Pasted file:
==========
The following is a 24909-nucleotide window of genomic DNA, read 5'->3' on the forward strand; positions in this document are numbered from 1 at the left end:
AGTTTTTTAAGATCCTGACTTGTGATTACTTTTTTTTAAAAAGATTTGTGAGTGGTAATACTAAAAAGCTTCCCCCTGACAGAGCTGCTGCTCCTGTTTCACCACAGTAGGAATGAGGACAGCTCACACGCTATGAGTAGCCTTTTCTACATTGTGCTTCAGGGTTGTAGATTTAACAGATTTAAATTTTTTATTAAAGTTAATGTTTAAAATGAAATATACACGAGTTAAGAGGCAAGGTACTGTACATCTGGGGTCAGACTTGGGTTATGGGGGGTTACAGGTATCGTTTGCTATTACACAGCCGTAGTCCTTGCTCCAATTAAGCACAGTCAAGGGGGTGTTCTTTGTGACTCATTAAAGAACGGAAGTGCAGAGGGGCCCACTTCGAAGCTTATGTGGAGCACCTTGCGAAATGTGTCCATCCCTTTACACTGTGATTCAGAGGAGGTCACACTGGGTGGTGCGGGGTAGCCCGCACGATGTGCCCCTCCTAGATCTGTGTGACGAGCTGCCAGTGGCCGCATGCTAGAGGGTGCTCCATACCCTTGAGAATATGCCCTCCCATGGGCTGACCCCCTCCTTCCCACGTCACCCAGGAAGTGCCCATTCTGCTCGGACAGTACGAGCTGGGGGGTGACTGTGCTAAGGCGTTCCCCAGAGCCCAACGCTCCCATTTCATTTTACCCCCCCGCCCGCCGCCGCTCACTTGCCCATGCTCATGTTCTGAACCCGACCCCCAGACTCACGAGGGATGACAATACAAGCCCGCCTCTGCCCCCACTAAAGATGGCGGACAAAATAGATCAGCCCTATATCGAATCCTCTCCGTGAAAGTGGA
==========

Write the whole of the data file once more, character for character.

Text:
The following is a 24909-nucleotide window of genomic DNA, read 5'->3' on the forward strand; positions in this document are numbered from 1 at the left end:
AGTTTTTTAAGATCCTGACTTGTGATTACTTTTTTTTAAAAAGATTTGTGAGTGGTAATACTAAAAAGCTTCCCCCTGACAGAGCTGCTGCTCCTGTTTCACCACAGTAGGAATGAGGACAGCTCACACGCTATGAGTAGCCTTTTCTACATTGTGCTTCAGGGTTGTAGATTTAACAGATTTAAATTTTTTATTAAAGTTAATGTTTAAAATGAAATATACACGAGTTAAGAGGCAAGGTACTGTACATCTGGGGTCAGACTTGGGTTATGGGGGGTTACAGGTATCGTTTGCTATTACACAGCCGTAGTCCTTGCTCCAATTAAGCACAGTCAAGGGGGTGTTCTTTGTGACTCATTAAAGAACGGAAGTGCAGAGGGGCCCACTTCGAAGCTTATGTGGAGCACCTTGCGAAATGTGTCCATCCCTTTACACTGTGATTCAGAGGAGGTCACACTGGGTGGTGCGGGGTAGCCCGCACGATGTGCCCCTCCTAGATCTGTGTGACGAGCTGCCAGTGGCCGCATGCTAGAGGGTGCTCCATACCCTTGAGAATATGCCCTCCCATGGGCTGACCCCCTCCTTCCCACGTCACCCAGGAAGTGCCCATTCTGCTCGGACAGTACGAGCTGGGGGGTGACTGTGCTAAGGCGTTCCCCAGAGCCCAACGCTCCCATTTCATTTTACCCCCCCGCCCGCCGCCGCTCACTTGCCCATGCTCATGTTCTGAACCCGACCCCCAGACTCACGAGGGATGACAATACAAGCCCGCCTCTGCCCCCACTAAAGATGGCGGACAAAATAGATCAGCCCTATATCGAATCCTCTCCGTGAAAGTGGA